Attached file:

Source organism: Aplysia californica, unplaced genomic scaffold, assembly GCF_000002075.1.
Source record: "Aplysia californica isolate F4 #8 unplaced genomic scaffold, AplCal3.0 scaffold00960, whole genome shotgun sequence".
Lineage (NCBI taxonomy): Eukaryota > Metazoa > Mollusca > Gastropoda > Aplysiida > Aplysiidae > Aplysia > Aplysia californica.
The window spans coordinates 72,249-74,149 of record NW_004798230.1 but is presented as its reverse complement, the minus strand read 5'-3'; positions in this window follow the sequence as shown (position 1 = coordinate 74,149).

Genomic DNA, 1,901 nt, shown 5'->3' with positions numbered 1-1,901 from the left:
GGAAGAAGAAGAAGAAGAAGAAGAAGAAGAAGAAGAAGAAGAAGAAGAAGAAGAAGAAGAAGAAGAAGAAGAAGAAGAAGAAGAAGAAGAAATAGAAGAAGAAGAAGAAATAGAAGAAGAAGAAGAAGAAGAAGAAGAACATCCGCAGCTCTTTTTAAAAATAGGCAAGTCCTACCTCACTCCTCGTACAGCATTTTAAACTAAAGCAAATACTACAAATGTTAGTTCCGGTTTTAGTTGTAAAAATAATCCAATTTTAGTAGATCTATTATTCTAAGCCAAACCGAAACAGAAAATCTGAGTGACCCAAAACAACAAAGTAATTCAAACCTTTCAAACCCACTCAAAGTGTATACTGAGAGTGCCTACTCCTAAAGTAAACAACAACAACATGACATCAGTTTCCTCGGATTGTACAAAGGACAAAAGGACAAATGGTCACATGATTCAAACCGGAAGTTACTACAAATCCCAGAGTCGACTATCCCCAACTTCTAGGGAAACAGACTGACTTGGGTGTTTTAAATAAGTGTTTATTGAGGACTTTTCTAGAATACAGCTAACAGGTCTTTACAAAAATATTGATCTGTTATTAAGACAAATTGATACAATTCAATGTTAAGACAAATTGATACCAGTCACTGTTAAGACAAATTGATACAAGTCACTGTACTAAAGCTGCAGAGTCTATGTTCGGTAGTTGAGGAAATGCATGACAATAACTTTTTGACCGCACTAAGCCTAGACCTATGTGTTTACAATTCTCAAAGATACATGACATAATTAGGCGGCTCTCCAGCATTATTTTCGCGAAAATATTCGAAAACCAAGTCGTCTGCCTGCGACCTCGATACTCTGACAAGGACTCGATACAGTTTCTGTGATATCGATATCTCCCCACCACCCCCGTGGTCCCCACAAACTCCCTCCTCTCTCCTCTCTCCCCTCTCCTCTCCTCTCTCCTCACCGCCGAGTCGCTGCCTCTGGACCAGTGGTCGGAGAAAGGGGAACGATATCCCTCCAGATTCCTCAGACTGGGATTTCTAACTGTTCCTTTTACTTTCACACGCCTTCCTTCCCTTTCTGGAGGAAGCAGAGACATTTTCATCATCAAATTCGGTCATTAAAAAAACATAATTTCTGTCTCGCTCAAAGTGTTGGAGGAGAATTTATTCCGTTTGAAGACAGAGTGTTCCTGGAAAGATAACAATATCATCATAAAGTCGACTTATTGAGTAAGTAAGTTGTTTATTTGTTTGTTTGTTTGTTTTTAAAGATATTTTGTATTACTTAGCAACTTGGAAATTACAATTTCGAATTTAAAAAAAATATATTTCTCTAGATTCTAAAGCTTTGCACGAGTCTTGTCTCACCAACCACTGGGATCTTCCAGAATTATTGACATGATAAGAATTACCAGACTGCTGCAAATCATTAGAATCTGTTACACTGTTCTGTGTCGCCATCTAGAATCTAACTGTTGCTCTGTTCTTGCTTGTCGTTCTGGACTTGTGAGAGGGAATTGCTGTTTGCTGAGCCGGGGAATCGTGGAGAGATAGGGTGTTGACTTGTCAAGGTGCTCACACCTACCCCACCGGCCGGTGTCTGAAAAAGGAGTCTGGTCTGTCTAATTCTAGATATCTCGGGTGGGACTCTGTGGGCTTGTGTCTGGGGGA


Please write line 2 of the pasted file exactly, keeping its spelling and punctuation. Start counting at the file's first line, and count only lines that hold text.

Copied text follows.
Source record: "Aplysia californica isolate F4 #8 unplaced genomic scaffold, AplCal3.0 scaffold00960, whole genome shotgun sequence".